And so, despite the complex web of paths, waterfalls, cliffs, as a hiker wanders downhill, drainages merge, faint, abstract paths coalesce, thicken, until there is one path – the one, natural, trodden way.
I saw now that bad men existed who would take advantage of any weakness and insecurity they found when violating a victim. I saw it was not my fault; I did not choose to be raped or kidnapped. But now I was learning how to protect myself from the predators, to trust my No and my instinct and my strength. I was learning I was not to blame, I couldn't prevent men from trying to hurt me, but I could definitely fight back. And sometimes fighting back worked.
For all my life, I had been passive when faced with dangers. I was stunned as I swam to find that I had, for the first time in my history, asserted myself and been truly heard—respected. It felt monumental, I was buzzing with adrenaline. It was as if I’d become someone else entirely.I had escaped a kidnapper. It finally felt real. My body unclenched tension in the balmy pool.I was proud of the strength I’d found. I was the one who asserted he take me back; I caused him to listen. I was no longer a passive Doll Girl, trapped. This was me learning I could trust my voice—I’d used it, and it finally worked! I was triumphant. This escape showed me: I had grown, and grown vividly.
I had feared this end, wondered where I would go from it, from the moment I first stepped on this footpath in the desert. But I found I was not afraid of reaching it now. I was happy. I hadn't found every answer for where I was going, but I now had all I needed to take these next steps. I knew I would do what I needed to become a writer now.
It finally had to.I understood that it wouldn’t be easy, it would be very hard; I’d need to resist the habit I had developed long ago – with conviction. I’d have to be impolite, an inconvenience, and sometimes awkward. But if I could commit, all that discomfort would add up to zap predatory threats like a Taser gun. I’d stun them. They’d bow to me. I’d let my no echo against the mountains.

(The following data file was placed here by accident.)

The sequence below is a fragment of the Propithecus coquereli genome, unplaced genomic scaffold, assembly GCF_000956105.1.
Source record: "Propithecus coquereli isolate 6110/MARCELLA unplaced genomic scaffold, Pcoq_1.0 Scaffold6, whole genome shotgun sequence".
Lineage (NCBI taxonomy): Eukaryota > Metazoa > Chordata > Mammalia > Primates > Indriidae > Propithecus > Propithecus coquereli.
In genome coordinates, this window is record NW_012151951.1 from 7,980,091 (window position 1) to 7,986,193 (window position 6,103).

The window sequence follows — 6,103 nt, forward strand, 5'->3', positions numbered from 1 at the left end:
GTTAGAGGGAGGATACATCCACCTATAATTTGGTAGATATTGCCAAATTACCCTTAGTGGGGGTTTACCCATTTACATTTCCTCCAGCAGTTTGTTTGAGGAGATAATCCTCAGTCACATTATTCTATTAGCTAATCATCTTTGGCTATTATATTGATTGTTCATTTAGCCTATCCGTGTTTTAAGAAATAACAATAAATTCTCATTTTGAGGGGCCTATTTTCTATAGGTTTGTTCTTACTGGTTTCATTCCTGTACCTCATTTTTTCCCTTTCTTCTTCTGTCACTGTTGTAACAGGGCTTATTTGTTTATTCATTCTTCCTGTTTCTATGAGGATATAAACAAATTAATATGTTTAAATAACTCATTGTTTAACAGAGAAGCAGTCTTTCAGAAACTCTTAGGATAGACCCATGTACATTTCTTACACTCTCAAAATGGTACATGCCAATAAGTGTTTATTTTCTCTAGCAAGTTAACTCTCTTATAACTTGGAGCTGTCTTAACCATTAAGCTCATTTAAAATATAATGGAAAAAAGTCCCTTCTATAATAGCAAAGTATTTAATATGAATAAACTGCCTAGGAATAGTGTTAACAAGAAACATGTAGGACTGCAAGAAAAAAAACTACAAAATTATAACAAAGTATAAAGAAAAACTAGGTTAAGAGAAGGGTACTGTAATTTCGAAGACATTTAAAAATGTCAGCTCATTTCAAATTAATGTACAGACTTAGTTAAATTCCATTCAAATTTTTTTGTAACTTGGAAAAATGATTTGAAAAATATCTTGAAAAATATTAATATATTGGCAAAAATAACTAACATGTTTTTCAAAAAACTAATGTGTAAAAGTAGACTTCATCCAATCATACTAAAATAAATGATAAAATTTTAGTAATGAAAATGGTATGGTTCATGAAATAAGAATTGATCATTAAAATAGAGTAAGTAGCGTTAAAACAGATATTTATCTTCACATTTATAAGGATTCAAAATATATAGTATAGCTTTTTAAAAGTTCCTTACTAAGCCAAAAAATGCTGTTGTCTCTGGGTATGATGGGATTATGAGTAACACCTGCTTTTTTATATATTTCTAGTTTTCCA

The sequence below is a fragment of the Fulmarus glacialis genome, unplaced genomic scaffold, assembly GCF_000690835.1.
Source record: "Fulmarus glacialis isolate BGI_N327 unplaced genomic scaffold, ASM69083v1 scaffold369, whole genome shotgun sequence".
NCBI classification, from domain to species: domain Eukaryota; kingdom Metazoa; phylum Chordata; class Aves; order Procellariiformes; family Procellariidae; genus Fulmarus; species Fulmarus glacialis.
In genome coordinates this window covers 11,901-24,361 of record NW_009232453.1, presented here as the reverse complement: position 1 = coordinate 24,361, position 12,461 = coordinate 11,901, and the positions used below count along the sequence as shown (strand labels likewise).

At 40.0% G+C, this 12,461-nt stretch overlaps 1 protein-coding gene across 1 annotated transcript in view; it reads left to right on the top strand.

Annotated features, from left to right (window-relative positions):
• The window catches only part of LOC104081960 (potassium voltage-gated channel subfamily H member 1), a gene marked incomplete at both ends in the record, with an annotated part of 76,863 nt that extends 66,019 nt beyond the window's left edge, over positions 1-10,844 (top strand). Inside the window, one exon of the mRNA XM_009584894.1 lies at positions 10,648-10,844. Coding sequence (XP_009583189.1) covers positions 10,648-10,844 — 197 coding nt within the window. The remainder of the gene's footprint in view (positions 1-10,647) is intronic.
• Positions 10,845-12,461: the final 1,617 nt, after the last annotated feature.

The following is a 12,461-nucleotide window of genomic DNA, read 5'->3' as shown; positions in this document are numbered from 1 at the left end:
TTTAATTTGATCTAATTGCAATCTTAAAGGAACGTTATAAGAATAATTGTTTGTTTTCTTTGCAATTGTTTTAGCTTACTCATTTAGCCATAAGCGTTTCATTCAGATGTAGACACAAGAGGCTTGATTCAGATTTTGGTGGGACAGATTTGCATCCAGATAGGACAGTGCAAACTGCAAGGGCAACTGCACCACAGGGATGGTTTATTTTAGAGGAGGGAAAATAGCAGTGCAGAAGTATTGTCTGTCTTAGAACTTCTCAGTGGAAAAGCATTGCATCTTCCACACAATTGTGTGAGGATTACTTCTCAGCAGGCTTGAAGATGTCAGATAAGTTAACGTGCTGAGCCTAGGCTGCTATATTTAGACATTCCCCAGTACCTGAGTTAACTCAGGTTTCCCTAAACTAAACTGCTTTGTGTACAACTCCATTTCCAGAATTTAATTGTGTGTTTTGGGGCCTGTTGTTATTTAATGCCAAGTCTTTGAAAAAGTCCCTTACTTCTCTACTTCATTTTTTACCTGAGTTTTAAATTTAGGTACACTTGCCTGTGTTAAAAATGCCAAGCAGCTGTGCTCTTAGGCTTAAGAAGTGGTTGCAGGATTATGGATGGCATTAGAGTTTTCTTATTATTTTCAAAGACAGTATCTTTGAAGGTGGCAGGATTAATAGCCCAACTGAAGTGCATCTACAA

In the aftermath of destruction, a silence settles – the stillness of fresh loss. People’s cheerful chatter is fainter, the blue color of sky dimmer; now that horror is undeniable and feels inescapable, the value of life seems lessened.
Squatting on my bed–after twelve years of trying and missing, in about two minutes total–I put my own contacts in for the first time. Second try on the right eye, first try on the left. I blinked in the contact, my apartment where I now lived alone and my story coming into focus.
I hoped my solitude would help me reclaim my innocence, remember who I’d been, to find who I wanted to be. To become her. To love her, Deborah, Debby, Doll Girl, Wild Child, me, despite the irreversible truth that I’d been raped. I was learning again that I could trust myself and, also, I was seeing, other people. I was brave enough now to go out alone towards what I wanted, to trust that I was strong enough for it, to know that help would come when I needed it. It always came.